View Full Version : Canadian Lancaster Damaged in Flight
18th Apr 2012, 15:46
Hope it's not too serious. A lot of disappointments for the upcoming airshow season then.
18th Apr 2012, 16:02
The Canadian Warplane Heritage Museum hopes to have its Lancaster bomber flying again by June after the Second World War relic was grounded Tuesday.
Its right wing tip began vibrating 30 minutes into its “first flight of the season,” said museum CEO Dave Rohrer.
The four-engine bomber landed safely at John C. Munro Hamilton International Airport despite a loose lower wing support bracket, Rohrer said.
“The wing began to move,” he explained. The four occupants “could feel it and see it.”
Rohrer said the chief pilot, the museum’s top pilot — both retired Air Canada captains — a flight engineer and a crewman took off at 11:30 a.m. for yearly refresher training.
“They were flying at about 5,000 feet, 20 miles south of Hamilton and declared an emergency,” which is a “standard precaution,” Rohrer said.
In addition to an internal investigation, Transport Canada was advised and a Transportation Safety Board of Canada inspector is expected on-site Wednesday.
Stored after annual Nov. 11 Remembrance Day flights, the Lancaster underwent maintenance and inspections long before takeoff, Rohrer said.
It resumed flying in 2009 after being grounded with propellor corrosion.
Investigators will search for metal fatigue, corrosion or other problems, and “we will come up with even more detailed inspections,” Rohrer said.
The museum hopes to have the bomber ready for its 40th anniversary air show on Father’s Day weekend — June 16-17.
Flights are available to members, but as one of the world’s only two fly-worthy “Lancs” of 7,300 built, advance bookings are required, Rohrer said.
The Lancaster is dedicated to RCAF Pilot Officer Andrew Charles Mynarski, 27.
The Winnipeger was posthumously awarded the Victoria Cross for trying in his burning suit to save the rear gunner before their shot-up bomber crashed in France after a 1944 mission. Mynarski bailed out but died of his injuries.
Sounds more like a case of "wing damaged by flight" and a very lucky escape from a very dangerous situation. Whatever the cause, it sounds as though good airmanship and quick thinking saved the day, a very important aircraft and, most importantly of all, at least four lives. Well done! :ok:
18th Apr 2012, 16:22
The early Lancasters were known for faulty wing-tips in 1942 - they would bend upwards through 90 degrees - in some cases causing the loss of the bomber. I trust that this aircraft is not from the early batches?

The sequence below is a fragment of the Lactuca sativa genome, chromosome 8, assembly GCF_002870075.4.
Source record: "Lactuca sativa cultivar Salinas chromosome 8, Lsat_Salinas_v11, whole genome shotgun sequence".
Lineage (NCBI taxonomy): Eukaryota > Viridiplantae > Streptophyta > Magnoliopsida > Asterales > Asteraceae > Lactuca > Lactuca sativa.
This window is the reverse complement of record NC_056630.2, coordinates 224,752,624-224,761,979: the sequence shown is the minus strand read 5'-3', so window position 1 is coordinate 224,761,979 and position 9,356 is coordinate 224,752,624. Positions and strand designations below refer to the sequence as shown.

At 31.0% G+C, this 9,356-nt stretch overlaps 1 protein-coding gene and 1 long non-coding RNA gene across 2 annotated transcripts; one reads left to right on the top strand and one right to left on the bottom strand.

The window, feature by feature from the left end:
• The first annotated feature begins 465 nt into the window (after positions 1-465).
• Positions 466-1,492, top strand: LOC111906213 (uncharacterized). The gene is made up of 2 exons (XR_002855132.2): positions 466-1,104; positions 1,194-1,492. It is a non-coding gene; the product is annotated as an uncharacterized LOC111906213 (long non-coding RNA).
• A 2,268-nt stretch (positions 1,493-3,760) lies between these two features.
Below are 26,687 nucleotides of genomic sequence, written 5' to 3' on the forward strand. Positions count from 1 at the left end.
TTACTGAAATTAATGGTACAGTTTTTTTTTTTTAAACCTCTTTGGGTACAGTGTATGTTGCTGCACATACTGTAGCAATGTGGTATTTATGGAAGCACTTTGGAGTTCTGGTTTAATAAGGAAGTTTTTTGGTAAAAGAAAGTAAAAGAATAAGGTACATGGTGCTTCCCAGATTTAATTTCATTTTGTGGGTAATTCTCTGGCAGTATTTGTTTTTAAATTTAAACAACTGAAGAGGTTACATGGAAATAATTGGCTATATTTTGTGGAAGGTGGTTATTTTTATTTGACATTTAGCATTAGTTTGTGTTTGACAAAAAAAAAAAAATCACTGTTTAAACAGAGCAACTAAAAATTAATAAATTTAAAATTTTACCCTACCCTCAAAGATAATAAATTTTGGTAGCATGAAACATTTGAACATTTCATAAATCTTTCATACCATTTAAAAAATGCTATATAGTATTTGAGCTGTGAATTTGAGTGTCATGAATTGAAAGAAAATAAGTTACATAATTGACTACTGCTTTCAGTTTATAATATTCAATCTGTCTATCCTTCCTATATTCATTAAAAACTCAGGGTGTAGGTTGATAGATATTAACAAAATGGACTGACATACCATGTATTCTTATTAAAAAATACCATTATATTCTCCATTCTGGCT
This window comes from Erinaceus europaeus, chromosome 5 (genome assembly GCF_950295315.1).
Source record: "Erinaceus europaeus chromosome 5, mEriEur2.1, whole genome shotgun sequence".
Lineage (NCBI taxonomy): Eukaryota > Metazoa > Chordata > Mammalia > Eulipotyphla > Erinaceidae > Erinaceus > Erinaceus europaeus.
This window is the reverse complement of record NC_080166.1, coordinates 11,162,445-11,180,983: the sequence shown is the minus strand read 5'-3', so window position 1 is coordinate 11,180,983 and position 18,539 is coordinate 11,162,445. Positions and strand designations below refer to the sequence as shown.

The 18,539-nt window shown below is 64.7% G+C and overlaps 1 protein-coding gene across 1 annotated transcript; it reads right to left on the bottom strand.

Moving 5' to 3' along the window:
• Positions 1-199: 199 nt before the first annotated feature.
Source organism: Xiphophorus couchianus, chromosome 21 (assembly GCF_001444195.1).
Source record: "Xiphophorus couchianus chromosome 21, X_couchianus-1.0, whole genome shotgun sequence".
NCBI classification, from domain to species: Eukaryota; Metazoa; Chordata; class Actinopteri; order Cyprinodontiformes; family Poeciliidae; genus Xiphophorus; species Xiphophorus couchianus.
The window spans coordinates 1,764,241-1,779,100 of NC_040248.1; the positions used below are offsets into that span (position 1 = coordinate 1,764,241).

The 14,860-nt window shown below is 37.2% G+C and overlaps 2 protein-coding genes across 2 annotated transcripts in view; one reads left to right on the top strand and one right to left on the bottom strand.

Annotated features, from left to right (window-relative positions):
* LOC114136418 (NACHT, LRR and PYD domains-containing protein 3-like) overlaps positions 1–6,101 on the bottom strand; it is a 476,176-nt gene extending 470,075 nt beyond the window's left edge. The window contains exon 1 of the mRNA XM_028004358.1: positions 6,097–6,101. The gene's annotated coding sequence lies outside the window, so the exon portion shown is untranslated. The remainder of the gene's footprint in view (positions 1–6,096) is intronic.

18th Apr 2012, 17:02
No, very late wartime build, didn't see combat in the end. It was due to go to fight the Japanese, but they capitulated before it got there.
I had a good look around her last year and it was fantastic. The crew were a bunch of stars too, some ex-mil and some not.
Lovely aircraft, glad it is safe.
21st Apr 2012, 09:50
6 feet of starboard wing folded up on itself and lay on top of the remainder. Amazing it didn't rip off completely.
Did the crew say "Mayday, Pan, or Roll trucks"? cf Rumours & News - Air Controller etc
21st Apr 2012, 10:43
I wonder if it's the same Lancaster that was flown over to Scampton in '58, to carry out the flypast, when the Queen Mum present 617 with the Sqdn. Colours? The RAF had none flying at the time.
As a 21 year old corporal I was given the task of hosting, along with a few other cpls. the 4 corporal aircrew. They were practically twice our age but we showed them a good time in downtown Lincoln!;)
22nd Apr 2012, 05:39
Oh balls. Hope the repair goes as planned. I love hearing that sound in a Toronto weekend afternoon, makes me run for the nearest door and squint skyward. Was hoping to introduce my 8 month old to said practice in the coming months.
22nd Apr 2012, 11:07
Canadian Lancaster damaged in flight
Last seen helping police with their inquiries...
22nd Apr 2012, 13:38
Definitely a mayday, followed by a circuitous route to avoid habitated areas - it really looks like it was going to rip off completely.
22nd Apr 2012, 19:00
Picture through the fence here: CHCH.com - Lanc damaged; probe underway (http://www.chch.com/index.php/home/item/7795-lanc-damaged-probe-underway)
22nd Apr 2012, 19:25
Checked my late father's Lancaster 'Instructional Course Handbook'
which shows a joint just outboard of the aileron. I think failures at
this joint were not unheard-off.
22nd Apr 2012, 19:44
Published on the Flypast forum
The below was just sent to me by CWH with the request that I post in here in the forum
"Thank you for the many kind comments on the safe landing of our Lancaster yesterday. Flying VR-A was our senior Lancaster pilot, Don Schofield, who has almost 800 hours of flying time on our Lancaster, and a total of 26,000 hours in his career.
In discussions with the Transportation Safety Board, we have proceeded with our internal investigation of the occurrence. Our preliminary examination indicates the outer right wing tip lower attachment bracket failed which allowed the outer wing tip to move in flight. At the present time, further examination to determine mode of failure of this bracket, the proper repair scheme and new inspection criteria for both outer wing tip attachments is ongoing. We have already shared all of our findings with the Battle of Britain Memorial Flight.
Our target date for returning our Lancaster to the skies is for the Hamilton Airshow on June 16 & 17."
Last edited by Fleet16b; 18th April 2012 at 21:21.
23rd Apr 2012, 00:37
This link has a close-up pic of the damaged wing structure and a vid with commentary by the CWH Captain, Don Schofield:
TheSpec - Bomber should be back in the air by June (http://www.thespec.com/news/local/article/707749--bomber-should-be-back-in-the-air-by-june)
26th Apr 2012, 20:58
Interesting to see they were at 5000 feet. I don't recall ever going above 2000 feet or so and remaining VMC below. I suspect we were VFR only.